Local NAACP president calls for law to oversee police
By St. Clair Murraine
While the volume is getting louder on dialogue about how to stem apparent retaliations over police-involved shootings that took the lives of Black men, lawmakers should take a closer look at the Declaration of Independence for some answers, the president of the Tallahassee chapter of the NAACP said.
Dale Landry also said laws that give law enforcement officers the right to use force that could be deadly should include guarantees so that police officers who use questionable deadly force would not be allowed to retain their jobs. He would beseech the NAACP to push for a referendum to remove officers who have been involved in cases such as those that have rocked the country in recent weeks.
Laws that give police officers a right that could mean taking a human’s life contradict the Declaration of Independence, Landry said.
“Imbedded in it, we talk about life, liberty and the fundamental unalienable right that this democracy was built on,” he said. “Based on that, the government’s job is to protect life, liberty and the pursuit of happiness of the individual.”
Effort to get a law that takes an officer involved in an unnecessary fatal shooting off the police force should begin with a grass root movement, Landry said.
Police-involved shootings that took the lives of Alton Sterling in Baton Rouge, La., and Philando Castile in Minnesota set off a firestorm of protests across the country. Two days after the Minnesota incident, five Dallas police officers were gunned down in an apparent retaliation.
A similar shooting of police officers happened in Baton Rouge this past Sunday.
Landry, a former police officer, made his comments during a public discussion called by Leon County Commission Chairman Bill Proctor this past week. Several candidates seeking election to law enforcement positions also spoke at the event, along with members of the clergy.
Proctor said the event was intended to begin a fact-finding conversation that he hopes will result in a task force being formed to find suggestions for solving the racial divide that has consumed the country in the past two weeks.
“It has gotten out of synch because police have gotten to taking lives now that may be innocent lives,” Landry said. “That deprives you of your pursuit of happiness.”
Having to speak out against the actions of police is a perplexing situation for him because he also held the same responsibility before retiring. Many of the other speakers expressed the same sentiment, citing fear of police and at the same time expressing concern for the lives of their loved ones if they are approached by an officer.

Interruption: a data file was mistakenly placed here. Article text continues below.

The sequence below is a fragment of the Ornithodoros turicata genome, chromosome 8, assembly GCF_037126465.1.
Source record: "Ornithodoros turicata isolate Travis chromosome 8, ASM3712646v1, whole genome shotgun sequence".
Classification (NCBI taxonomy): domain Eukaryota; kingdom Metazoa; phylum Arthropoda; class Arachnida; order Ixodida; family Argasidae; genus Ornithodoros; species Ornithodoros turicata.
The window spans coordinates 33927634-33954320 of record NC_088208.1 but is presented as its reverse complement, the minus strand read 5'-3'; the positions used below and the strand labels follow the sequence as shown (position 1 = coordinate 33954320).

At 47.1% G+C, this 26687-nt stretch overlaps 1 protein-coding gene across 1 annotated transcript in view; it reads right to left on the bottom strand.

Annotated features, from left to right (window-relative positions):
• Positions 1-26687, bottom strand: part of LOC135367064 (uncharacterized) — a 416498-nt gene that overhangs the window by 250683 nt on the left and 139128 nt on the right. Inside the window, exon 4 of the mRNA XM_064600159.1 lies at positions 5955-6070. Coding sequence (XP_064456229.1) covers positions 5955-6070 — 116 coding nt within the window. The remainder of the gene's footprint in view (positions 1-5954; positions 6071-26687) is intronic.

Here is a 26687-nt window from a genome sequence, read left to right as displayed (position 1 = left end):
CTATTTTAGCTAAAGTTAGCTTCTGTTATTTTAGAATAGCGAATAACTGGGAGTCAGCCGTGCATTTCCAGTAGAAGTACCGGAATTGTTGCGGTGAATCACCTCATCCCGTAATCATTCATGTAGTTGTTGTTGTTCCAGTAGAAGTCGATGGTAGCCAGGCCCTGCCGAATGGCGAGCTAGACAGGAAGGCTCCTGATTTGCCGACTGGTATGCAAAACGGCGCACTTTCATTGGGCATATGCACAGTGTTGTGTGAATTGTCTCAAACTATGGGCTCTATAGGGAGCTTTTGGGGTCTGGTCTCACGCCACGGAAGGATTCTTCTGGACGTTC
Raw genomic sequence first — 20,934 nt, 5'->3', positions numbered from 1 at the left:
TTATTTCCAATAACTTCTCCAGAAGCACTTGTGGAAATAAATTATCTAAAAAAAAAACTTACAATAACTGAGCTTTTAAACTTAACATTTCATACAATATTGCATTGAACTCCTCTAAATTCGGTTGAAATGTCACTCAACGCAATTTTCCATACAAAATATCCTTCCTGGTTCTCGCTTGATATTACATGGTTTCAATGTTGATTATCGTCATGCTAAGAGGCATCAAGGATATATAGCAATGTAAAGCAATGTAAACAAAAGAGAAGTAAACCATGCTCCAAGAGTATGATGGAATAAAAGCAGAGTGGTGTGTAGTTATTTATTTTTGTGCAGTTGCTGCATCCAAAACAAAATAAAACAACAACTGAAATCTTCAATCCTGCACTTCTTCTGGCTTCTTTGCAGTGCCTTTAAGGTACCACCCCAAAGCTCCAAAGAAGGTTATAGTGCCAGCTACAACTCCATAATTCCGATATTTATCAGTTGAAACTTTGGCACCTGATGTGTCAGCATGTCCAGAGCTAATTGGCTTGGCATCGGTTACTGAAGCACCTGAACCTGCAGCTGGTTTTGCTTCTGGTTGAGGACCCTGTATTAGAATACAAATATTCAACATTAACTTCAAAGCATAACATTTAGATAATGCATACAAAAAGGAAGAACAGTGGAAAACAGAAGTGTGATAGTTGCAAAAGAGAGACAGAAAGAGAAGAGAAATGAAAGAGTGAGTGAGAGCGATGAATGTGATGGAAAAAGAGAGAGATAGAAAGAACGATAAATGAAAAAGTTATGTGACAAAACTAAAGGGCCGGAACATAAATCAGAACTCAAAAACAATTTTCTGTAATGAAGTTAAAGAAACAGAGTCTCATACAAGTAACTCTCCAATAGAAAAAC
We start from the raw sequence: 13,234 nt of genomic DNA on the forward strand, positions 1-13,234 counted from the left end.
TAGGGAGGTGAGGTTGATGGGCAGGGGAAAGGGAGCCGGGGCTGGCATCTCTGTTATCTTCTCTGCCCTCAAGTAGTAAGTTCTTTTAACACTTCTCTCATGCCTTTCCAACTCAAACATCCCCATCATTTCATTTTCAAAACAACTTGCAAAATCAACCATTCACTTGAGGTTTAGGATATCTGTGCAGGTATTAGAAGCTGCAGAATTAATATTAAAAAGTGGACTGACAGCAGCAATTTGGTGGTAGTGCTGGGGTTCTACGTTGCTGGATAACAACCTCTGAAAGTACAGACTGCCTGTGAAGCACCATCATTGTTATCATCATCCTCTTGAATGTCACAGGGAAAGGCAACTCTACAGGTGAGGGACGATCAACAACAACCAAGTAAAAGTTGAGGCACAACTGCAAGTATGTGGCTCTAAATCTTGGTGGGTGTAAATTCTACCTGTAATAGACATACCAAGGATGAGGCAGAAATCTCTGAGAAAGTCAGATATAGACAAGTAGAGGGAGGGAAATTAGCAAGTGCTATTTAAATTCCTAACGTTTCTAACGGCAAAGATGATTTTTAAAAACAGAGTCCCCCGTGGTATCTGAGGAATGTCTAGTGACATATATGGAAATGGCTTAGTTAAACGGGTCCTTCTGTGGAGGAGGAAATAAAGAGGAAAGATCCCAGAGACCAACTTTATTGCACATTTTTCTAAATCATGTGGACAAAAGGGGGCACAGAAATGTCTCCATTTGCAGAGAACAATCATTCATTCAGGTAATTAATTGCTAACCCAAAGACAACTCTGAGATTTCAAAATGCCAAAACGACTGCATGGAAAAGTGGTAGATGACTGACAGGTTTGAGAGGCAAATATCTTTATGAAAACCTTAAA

Proctor told the story of a Black man who was being pursued by a police officer to demonstrate how deep the public’s fear of police runs. Instead of stopping, the man called 911, telling the dispatcher to inform the pursuing police that he will stop at a lighted Wal-Mart parking lot.
In another case, Proctor said he’s heard a suggestion that Blacks put their identification documents in a clear plastic bag so that police could see without fear. The only two females who spoke said they live every day in fear for their children and how they would respond if stopped by police.
“Racial profiling is real and deadly,” said Yanela McLeod. “Protesters frustration must not be discounted.”
She went on to say that retaliating against police isn’t the answer.
“Those of us who have police officers in our families want them to come home,” McLeod said. “Those good men and women in blue who put their lives on the line every day want to come home. If we don’t address this issue we put their lives in jeopardy.”
The situation is a throwback to an era of racial tensions during the 1960’s said Rev. Joseph Wright, chairman of the Southern Christian Leadership Conference.
“My concern is; will we ever be able to bring racial divide together and respect for each other,” said Wright. “I believe it’s time to bring the house to order. African American parents are hurting. Families around this country are hurting. They are tired of seeing their sons and daughters and their fathers being gunned down in the streets senselessly.”
Pamela Andrews stood in the crowd and took it all in for more than an hour. But she was concerned about how deep and how long the conversation will go to find answers.
“We are just picking at the frustration,” she said. “We are just getting residue. We are not going to the heart of the frustration. The heart of the frustration is the oppression of brown-skinned people.”